1A small cell, sac, or bladder-like protuberance in an animal or plant.
- Sauer consequently provided the name Amaranthus rudis for plants with a circumscissily dehiscent utricle and single, well developed sepal.
- Dehiscent fruits separate along the zone of dehiscence, the utricle cap (with the stigmas) falling free with the seed, the basal portion remaining on the inflorescence with attendant bracts and sepals.
- The analysis separates materials primarily based on bract to utricle length ratios and bract length followed by sepal number and utricle dehiscence.
1.1 (also utriculus /juːˈtrɪkjʊləs/) The larger of the two fluid-filled cavities forming part of the labyrinth of the inner ear (the other being the sacculus). It contains hair cells and otoliths which send signals to the brain concerning the orientation of the head.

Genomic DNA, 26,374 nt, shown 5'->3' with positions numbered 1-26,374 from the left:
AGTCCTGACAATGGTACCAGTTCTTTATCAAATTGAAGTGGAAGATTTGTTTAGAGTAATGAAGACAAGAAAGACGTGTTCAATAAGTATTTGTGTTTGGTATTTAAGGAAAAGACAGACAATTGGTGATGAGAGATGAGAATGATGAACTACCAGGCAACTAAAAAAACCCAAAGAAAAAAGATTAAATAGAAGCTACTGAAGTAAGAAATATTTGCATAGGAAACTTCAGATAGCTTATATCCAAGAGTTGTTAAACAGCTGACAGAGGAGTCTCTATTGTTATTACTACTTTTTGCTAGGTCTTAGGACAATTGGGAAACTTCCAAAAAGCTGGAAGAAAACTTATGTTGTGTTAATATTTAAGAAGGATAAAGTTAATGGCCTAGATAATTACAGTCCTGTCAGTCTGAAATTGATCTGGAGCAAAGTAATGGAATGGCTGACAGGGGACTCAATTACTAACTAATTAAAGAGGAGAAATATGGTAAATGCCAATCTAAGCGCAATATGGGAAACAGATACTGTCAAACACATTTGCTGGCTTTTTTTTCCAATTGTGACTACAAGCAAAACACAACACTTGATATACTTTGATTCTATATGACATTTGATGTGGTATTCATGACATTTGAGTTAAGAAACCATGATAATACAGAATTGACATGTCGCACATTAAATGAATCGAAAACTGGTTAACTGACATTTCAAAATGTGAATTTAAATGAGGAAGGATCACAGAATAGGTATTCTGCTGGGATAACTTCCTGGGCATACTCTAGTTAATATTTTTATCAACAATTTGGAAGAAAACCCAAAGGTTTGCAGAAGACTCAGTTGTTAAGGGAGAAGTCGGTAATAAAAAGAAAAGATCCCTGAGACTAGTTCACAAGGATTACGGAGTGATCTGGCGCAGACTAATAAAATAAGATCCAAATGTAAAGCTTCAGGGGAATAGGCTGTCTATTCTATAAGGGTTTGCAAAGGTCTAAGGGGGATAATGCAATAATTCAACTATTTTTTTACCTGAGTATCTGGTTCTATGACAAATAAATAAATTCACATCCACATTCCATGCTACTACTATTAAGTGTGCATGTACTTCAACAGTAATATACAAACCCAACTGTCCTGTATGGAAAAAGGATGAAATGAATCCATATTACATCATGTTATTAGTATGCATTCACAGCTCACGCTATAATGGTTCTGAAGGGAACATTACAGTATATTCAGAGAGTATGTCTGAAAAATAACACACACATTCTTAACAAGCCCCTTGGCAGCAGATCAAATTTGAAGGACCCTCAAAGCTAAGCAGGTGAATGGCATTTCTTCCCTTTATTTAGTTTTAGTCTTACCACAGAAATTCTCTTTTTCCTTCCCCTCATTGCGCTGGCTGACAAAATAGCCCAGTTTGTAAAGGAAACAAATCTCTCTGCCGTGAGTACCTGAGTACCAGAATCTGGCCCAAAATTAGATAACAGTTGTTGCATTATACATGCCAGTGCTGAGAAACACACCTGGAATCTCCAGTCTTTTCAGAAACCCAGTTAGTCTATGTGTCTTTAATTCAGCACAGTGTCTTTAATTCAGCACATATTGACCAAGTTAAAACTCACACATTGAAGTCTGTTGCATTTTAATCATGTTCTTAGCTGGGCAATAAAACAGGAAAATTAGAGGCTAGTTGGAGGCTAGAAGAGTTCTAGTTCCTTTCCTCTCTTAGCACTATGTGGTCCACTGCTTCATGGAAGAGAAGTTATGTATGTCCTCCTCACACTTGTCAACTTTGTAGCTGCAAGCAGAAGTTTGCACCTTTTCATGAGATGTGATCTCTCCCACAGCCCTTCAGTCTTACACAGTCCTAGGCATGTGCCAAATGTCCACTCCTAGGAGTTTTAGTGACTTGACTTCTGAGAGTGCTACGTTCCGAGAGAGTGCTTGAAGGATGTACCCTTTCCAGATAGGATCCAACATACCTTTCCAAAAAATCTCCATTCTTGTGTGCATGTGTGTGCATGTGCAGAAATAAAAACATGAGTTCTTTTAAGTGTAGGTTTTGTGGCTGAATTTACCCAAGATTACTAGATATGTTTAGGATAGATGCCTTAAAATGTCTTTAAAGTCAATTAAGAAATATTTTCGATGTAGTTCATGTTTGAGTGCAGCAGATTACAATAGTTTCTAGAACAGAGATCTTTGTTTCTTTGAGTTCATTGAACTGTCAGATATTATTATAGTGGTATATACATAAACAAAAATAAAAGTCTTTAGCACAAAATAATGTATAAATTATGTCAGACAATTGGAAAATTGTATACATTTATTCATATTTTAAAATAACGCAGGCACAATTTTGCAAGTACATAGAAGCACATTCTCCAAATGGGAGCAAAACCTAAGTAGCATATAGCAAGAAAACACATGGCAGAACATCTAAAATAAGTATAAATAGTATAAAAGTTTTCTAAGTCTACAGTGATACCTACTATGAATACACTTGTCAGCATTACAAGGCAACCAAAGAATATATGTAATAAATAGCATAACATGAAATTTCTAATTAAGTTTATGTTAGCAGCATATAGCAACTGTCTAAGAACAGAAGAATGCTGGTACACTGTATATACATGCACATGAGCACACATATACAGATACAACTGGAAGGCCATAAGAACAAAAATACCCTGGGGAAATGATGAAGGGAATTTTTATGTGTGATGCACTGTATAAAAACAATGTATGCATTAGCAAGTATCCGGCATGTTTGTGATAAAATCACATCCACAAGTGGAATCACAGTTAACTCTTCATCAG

- The neuromasts in the sacculus are apparently oriented oppositely from those in the utriculus.
- The receptor organ of posture and equilibrium is a composite one located in the semicircular canals, the utricle, and the saccule of the inner ear.
- The utricle can thus send signals to the brain representing a combination of fore - aft and lateral motion of the head, whereas the saccule principally conveys information about vertical motion.
- Example sentences
- Electrophysiological properties of the utricular primary transducer are modified during development under hypergravity.
- Thus, this project will help us to understand the early and long term effects of altered gravity on the function of its primary receptors, the utricular hair cells.
- The utricular and saccular maculae have similar structures.
Mid 18th century: from French utricule or Latin utriculus, diminutive of uter 'leather bag'.
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